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Conjunctivitis in Newborns

Conjunctivitis in Newborns When a child is born their parents take on a very important responsibility. Not only are they responsible for the health, care and well-being of the child, they must also help to protect their baby’s vision. Infections, eye disorders and even the sun can cause serious problems for a newborn. One common newborn eye problem is known as conjunctivitis or pink eye.

What is Conjunctivitis?

Conjunctivitis is a general term that is used to describe an eye where the white has a pinkish color. It generally results from swelling, inflammation or infection of the membranes that line the eye. Conjunctivitis can be caused by allergies, viruses, bacteria, fungi and more. In infants the most common causes are a chlamydia or gonorrhea infection passed onto the newborn during birth, blocked tear ducts or irritation from the chemical eye drops used shortly after delivery. Conjunctivitis is serious and can lead to vision loss if it isn’t properly treated. In newborns cases of chlamydial or gonococcal conjunctivitis are the most serious. Other bacteria can also cause infection and lead to infant eye sight loss.

What Are the Symptoms of Conjunctivitis in Newborns?

Conjunctivitis in newborns can develop quickly. Often signs are seen as quickly as one day after birth or can develop any time during the next two weeks. Newborns often experience drainage from the eyes and have swollen, red or puffy eyelids. Each type of conjunctivitis can carry different symptoms. For example an infant with chlamydial conjunctivitis might have red eyes, swollen eyelids and a pus discharge anywhere from 5-12 days after birth while an infant with chemical caused conjunctivitis might have mildy red eyes and slight swelling that disappears in a day or two after birth. Watching for any sign of conjunctivitis is important as immediate treatment can help to lessen complications and may save the sight of the infant. If you notice signs of conjunctivitis in your newborn contact your doctor immediately.

Prevention of Conjunctivitis in Newborns

Since bacteria and viruses commonly found in the mother’s vagina can be passed into an infant’s eyes during delivery most states require that chemical eye drops or ointments are applied shortly after birth. In the past silver nitrate was used, but most hospitals now treat all newborn’s eyes with erythromycin. Sexually transmitted diseases can cause this condition, but in rare cases other common bacteria can cause problems. In some cases the mother might not even know that she has an infection or that she is harboring a bacterium that could harm her infant’s eye sight.

Many hospitals also require vaginal testing before delivery. They may require tests for chlamydia, gonorrhea and other bacteria during the third trimester of pregnancy. This gives time to clear up any infections before delivery and can reduce a newborn’s exposure to vaginal bacteria.

Treatment Options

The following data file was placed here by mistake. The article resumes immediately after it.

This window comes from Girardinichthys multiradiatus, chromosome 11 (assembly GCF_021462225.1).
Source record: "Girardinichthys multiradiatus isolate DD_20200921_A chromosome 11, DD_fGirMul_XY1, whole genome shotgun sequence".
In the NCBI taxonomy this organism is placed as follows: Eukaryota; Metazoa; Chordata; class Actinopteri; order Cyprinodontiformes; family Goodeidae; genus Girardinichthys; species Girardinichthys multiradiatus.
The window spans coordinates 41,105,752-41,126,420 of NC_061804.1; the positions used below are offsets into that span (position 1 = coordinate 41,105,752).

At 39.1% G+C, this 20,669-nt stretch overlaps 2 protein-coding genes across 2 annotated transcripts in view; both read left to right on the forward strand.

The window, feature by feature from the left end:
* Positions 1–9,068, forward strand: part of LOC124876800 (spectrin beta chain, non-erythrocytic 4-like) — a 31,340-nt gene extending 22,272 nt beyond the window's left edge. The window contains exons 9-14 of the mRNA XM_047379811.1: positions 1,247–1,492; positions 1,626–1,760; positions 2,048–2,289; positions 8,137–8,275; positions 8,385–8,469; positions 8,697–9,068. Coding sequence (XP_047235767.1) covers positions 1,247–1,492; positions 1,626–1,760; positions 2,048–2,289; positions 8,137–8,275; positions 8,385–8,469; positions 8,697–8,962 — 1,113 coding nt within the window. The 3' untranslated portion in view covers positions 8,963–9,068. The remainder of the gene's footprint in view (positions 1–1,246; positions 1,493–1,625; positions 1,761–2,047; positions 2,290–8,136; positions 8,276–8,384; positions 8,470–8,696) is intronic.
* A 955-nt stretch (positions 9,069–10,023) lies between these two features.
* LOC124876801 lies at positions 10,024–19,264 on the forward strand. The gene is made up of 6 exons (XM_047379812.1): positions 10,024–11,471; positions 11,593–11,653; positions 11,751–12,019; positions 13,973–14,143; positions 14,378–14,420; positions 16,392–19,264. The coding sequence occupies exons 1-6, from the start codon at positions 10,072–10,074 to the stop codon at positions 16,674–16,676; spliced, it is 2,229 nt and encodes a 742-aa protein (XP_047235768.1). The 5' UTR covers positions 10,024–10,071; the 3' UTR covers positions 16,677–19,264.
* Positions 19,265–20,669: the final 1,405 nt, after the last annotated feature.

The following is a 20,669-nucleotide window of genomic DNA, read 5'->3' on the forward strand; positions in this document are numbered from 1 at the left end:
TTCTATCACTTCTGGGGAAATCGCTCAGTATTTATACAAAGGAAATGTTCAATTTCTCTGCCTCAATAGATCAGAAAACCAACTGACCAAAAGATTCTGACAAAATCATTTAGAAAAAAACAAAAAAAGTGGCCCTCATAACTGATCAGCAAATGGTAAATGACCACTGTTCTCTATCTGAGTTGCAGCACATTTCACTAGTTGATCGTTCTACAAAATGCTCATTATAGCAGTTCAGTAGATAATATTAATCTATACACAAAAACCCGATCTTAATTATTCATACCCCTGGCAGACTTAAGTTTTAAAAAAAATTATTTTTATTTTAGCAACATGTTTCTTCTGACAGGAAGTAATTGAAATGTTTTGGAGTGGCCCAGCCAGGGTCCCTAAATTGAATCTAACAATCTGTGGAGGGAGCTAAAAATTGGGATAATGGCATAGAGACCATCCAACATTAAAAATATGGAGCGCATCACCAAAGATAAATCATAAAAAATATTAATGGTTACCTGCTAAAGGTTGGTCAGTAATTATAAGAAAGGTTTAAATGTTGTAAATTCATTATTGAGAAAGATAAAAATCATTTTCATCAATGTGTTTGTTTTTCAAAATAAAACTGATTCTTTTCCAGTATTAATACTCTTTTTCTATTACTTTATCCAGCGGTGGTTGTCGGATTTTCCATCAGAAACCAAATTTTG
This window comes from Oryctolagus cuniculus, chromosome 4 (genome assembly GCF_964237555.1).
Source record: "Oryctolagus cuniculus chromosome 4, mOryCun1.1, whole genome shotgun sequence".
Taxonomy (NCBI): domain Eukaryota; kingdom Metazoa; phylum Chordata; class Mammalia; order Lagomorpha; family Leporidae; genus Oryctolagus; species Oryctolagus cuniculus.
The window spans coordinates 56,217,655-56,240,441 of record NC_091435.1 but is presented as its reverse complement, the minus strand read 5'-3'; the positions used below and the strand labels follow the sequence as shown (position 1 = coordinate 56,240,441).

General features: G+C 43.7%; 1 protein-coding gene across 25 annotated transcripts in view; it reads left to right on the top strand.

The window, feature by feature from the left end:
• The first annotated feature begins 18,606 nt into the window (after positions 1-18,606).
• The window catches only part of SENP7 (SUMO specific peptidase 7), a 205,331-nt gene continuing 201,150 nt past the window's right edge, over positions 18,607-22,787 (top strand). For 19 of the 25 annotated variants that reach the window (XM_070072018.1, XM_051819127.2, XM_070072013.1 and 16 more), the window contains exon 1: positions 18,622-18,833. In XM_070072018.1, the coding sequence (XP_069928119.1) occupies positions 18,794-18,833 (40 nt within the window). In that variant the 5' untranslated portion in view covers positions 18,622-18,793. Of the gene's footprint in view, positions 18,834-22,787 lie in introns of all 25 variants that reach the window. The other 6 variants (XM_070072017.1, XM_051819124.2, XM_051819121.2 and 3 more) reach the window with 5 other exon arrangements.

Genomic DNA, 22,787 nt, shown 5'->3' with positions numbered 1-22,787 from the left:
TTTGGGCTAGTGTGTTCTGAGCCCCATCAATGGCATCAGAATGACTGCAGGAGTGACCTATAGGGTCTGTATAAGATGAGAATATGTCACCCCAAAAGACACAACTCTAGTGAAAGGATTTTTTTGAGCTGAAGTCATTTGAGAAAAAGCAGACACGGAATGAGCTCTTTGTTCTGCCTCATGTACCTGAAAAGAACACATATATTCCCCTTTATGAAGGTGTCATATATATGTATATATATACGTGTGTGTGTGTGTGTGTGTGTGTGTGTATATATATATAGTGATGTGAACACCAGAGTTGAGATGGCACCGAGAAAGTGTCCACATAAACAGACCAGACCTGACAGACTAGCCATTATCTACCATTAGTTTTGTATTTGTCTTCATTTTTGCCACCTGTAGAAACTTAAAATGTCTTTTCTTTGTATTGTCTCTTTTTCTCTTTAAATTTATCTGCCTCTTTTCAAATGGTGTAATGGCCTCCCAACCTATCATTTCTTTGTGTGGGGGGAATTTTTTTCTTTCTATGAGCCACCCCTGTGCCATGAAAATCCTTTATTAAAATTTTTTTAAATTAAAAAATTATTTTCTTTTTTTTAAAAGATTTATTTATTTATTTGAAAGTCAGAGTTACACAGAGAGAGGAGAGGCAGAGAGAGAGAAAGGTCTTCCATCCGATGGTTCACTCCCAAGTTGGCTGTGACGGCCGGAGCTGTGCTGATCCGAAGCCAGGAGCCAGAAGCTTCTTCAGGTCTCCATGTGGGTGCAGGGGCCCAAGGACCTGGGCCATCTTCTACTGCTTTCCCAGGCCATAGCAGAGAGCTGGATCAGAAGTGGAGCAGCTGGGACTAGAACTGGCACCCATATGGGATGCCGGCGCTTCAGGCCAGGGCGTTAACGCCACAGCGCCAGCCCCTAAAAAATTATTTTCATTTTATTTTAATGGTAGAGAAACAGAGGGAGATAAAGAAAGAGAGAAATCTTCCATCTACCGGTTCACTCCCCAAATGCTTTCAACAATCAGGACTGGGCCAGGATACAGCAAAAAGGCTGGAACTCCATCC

If a newborn contracts conjunctivitis there are many treatment options available. The treatment used will vary depending on the severity of the condition as well as the cause of the conjunctivitis. Creams, antibiotic ointments, eye drops and antibiotics may all be used. Often they are used alone or in combination with each other. Saline drops and rinses may also be used to clear pus from the infant’s eyes.

  • Blocked Tear Duct- Conjunctivitis caused by a blocked tear duct is treated by trying to unblock the problem duct. Gentle massage between the eye and the nose may be effective. Surgery may be required if the duct does not open up within the first year of the infant’s life.

  • Chlamydial (Inclusion) Conjunctivitis- This form of conjunctivitis is generally treated with a series of oral antibiotics given to the newborn.

  • Gonococcal Conjunctivitis- The newborn typically receives IV antibiotics. This form of conjunctivitis needs immediate treatment as it can quickly lead to corneal ulcerations and blindness.

  • Chemical Conjunctivitis- This form of conjunctivitis is typically caused by a reaction to the eye drops administered shortly after birth. No treatment is needed and it will often clear up on its own in a day or two.

  • Other Bacterial or Viral Infections- In rare cases conjunctivitis can be caused by other bacterial or viral infections. These are typically treated with antibiotic eye drops or creams. A warm compress may also be used to reduce swelling, pain and irritation.

Parents have an important responsibility to care for the eyesight of their new baby. Knowing the signs and treatment options for newborn conjunctivitis will help you to seek immediate treatment should an infection present. Quick treatment might make the difference between resolving the problem and permanent vision loss or blindness.

http://www.ncbi.nlm.nih.gov/pubmedhealth/PMH0002005/

http://www.cdc.gov/conjunctivitis/newborns.html

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